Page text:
With significant enforcement activity, regulators in the European Union and the U.S. are showing they mean business in terms of data privacy.
Two recent EU and U.S. regulator enforcement actions and changes in the U.S. state data privacy law landscape that include the proposal from the California Attorney General’s Office to expand enforcement authority and class action litigation under the California Consumer Privacy Act (CCPA) and U.S. Congress’ consideration of a first- ever comprehensive federal privacy law.
High stakes enforcement
Jan. 21, in one of the largest privacy fines announced globally, the French National Data Protection Commission (CNIL) imposed a €50 million penalty against a tech giant for violating the General Data Protection Regulation (GDPR). This was followed by press reports in February that the U.S. Federal Trade Commission (FTC) was negotiating a multibillion-dollar fine against Facebook to settle the agency’s investigation into its privacy practices. In late July, the FTC formally announced its $5 billion settlement with Facebook following a years-long investigation into the Cambridge Analytica scandal and other privacy breaches. Prior to that announcement, the largest fine the FTC had imposed on a tech company for breaking an agreement with the government to safeguard consumers’ data was a $22.5 million settlement in 2012.
The CNIL’s enforcement action focused on the GDPR’s transparency and consent requirements and provides useful tips for companies looking for guidance on how to design privacy policies and consent tick boxes.
The FTC’s investigation started in the aftermath of the Cambridge Analytica scandal, which focused on the controls a company must have on how its data are shared with and used by third parties. These CNIL and FTC actions signal that data privacy enforcement risk is now among one of the top risks a company must consider as part of its enterprise risk management framework.
After the GDPR’s passage last May, several states are proposing their own data protection laws that provide certain GDPR-like consumer rights. However, the states’ approach has key differences noteworthy for businesses operating in the U.S.
The CCPA, passed in June 2018 in response to the Cambridge Analytica scandal, is slated to become the most comprehensive data privacy law in the country. The legislation goes into effect Jan. 1, 2020, and, like the GDPR, provides certain rights to consumers, including the “Right to Know,” the “Right to Access,” the “Right to Opt-Out” and the “Right to Deletion.” The CCPA expands the definition of personal information and also requires a link on companies’ websites to allow consumers to opt out of data sharing to third parties.
Companies have less than six months to put compliance programs in place for the CCPA, and yet the California legislature has continued to amend the law. Feb. 22, California Attorney General (AG) Xavier Becerra and Sen. Hannah-Beth Jackson introduced legislation designed to strengthen the CCPA. The bill would (1) no longer require the Office of the Attorney General to provide businesses and private parties individual CCPA-compliance advice, (2) remove language that would have previously allowed companies to cure CCPA violations prior to the AG bringing an enforcement action and (3) provide consumers a private right of action to seek remedies for any violations of their CCPA rights, not just limited to data breaches. (The bill was heard by the Senate Appropriations Committee in May but has not progressed further as of early August.)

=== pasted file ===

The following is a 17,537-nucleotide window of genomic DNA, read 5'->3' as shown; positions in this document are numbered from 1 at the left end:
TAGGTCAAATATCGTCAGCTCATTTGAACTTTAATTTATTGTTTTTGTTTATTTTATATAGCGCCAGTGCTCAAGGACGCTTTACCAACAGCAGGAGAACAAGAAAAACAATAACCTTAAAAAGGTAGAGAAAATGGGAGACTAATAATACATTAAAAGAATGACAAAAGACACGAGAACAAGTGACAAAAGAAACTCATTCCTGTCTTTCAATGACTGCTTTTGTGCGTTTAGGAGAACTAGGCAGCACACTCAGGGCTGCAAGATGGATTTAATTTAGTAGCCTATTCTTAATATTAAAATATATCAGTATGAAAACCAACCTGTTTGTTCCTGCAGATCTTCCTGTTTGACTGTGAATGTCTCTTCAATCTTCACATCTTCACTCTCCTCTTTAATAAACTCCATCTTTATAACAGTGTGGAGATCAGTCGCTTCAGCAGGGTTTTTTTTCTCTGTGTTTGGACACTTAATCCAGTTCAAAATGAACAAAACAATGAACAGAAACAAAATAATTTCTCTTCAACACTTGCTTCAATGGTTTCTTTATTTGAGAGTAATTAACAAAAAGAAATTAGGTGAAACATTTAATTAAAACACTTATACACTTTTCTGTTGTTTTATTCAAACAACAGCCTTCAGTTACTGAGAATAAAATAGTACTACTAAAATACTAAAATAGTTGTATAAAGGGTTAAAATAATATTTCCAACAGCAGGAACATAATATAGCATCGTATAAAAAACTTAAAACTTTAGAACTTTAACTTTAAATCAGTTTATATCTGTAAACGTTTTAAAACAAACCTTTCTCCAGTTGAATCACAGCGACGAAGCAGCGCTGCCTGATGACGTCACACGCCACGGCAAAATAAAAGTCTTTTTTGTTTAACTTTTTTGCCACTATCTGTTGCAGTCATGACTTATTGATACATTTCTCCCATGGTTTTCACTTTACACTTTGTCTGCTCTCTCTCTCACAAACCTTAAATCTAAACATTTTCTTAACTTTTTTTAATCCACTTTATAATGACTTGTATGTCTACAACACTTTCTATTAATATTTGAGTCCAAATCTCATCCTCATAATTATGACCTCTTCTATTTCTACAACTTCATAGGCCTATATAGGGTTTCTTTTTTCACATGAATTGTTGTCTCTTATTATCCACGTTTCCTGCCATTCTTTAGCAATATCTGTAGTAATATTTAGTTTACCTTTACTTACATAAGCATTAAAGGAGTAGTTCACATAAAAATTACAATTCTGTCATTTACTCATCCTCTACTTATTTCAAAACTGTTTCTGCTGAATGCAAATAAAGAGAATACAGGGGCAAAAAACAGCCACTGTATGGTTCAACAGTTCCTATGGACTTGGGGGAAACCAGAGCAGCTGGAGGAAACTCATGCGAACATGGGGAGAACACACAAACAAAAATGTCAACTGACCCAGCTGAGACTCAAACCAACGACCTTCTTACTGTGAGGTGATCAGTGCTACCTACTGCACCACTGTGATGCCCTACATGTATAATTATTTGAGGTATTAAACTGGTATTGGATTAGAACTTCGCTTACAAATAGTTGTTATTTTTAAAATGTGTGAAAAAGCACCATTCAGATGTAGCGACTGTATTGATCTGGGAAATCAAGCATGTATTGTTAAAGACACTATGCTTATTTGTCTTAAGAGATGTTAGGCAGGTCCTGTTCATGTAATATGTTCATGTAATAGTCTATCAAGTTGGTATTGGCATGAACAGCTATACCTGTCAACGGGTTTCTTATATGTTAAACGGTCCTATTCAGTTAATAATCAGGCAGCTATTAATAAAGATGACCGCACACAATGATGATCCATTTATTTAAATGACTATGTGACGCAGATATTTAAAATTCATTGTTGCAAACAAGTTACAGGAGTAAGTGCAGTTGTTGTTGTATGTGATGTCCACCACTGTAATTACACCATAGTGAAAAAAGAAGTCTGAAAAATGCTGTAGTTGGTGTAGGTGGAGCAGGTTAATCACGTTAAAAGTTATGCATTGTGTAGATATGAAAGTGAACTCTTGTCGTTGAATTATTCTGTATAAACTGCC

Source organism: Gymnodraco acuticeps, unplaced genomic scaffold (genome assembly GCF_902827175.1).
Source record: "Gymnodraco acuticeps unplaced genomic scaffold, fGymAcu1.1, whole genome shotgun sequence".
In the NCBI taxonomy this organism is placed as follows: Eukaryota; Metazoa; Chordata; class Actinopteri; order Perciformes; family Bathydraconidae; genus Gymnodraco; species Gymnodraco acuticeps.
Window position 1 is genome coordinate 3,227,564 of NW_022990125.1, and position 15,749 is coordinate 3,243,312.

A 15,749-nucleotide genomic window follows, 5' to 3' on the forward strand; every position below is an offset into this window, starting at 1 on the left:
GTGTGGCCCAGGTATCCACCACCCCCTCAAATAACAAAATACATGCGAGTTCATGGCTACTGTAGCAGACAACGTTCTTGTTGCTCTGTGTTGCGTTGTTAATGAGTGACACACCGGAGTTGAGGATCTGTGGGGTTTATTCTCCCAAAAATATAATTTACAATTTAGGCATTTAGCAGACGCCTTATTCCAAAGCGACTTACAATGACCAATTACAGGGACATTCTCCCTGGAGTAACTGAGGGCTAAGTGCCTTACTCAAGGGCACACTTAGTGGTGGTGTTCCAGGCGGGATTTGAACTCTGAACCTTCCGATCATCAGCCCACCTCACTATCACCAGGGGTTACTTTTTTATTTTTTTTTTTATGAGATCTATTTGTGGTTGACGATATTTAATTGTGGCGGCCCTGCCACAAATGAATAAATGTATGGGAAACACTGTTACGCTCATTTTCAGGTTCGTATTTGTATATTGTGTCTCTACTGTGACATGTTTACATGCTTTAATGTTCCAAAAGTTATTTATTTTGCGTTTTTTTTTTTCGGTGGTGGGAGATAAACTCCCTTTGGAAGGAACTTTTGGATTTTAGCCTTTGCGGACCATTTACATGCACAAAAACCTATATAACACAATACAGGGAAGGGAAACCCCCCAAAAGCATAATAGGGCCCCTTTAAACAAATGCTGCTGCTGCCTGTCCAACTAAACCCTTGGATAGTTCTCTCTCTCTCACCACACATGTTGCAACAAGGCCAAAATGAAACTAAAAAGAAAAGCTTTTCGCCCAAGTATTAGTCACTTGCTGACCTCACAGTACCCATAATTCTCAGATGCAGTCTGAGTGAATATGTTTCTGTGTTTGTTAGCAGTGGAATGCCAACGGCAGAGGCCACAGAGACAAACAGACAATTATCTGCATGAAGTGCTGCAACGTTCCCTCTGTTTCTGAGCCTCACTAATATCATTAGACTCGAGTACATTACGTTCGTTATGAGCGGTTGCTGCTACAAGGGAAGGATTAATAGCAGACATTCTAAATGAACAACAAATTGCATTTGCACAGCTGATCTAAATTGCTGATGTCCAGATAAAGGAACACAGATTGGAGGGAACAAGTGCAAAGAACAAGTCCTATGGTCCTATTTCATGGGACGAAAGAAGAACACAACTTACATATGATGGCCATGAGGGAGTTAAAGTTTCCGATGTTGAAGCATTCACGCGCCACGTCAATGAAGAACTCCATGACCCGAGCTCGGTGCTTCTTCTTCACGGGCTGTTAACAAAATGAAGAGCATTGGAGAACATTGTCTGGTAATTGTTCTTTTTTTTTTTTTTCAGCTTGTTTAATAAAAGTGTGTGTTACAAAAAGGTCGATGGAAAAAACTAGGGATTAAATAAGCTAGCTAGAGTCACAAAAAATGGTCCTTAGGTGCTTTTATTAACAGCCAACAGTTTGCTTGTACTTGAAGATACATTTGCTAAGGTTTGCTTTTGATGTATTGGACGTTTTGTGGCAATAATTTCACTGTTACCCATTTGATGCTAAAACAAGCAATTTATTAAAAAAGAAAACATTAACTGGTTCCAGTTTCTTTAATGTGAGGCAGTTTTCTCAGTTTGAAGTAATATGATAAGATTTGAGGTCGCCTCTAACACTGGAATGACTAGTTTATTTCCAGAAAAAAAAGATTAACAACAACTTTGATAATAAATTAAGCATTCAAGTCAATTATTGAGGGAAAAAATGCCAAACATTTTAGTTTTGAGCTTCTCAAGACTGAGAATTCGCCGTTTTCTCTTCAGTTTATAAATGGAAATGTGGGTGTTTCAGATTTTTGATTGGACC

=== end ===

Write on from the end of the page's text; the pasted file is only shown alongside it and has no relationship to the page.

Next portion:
Twelve other states have introduced similar legislation. If enacted, these laws would result in significant costs for businesses as they try to understand and put in place a privacy framework that would comply with this patchwork of U.S. and non-U.S. laws.
The 116th U.S. Congress also has introduced several data privacy bills that would implement a federal data privacy standard in the United States. For example, the American Data Dissemination Act (S. 142) would “impose privacy requirements on providers of internet services similar to the requirements imposed on federal agencies under the Privacy Act of 1974.” The Social Media Privacy Protection and Consumer Rights Act of 2019 (S. 189), among other things, would require covered entities to “(1) offer a user a copy of the personal data of the user that the operator has processed, free of charge, and in an electronic format and (2) notify a user within 72 hours of becoming aware that person’s data has been transmitted in violation of the security platform.”
Even the U.S. Government Accountability Office recommends that Congress pass federal data privacy legislation.
If Congress were to do so, it would represent the first-ever federal privacy standard in the United States.
Recent enforcement actions mean data privacy should be a top risk managed by companies as part of the enterprise risk management framework. Companies should conduct gap assessments annually to identify any business activities they engage in that are in noncompliance or pose a high risk to the company.
With CCPA, businesses that have employees or customers in California should consider adding the following measures to their compliance project plans for 2019:
- review and revise website privacy policies to meet new data disclosure, consent and opt-out requirements;
- review, revise and deliver training for a new employee privacy notice that complies with the CCPA;
- draft and roll out new processes and train key internal teams that would receive and respond to privacy inquiries and complaints;
- review and test incident response plans that prepare the organization to respond effectively in the case of a data breach; and
- review and roll out master service agreements with restrictions for data used by service providers that are required under the CCPA.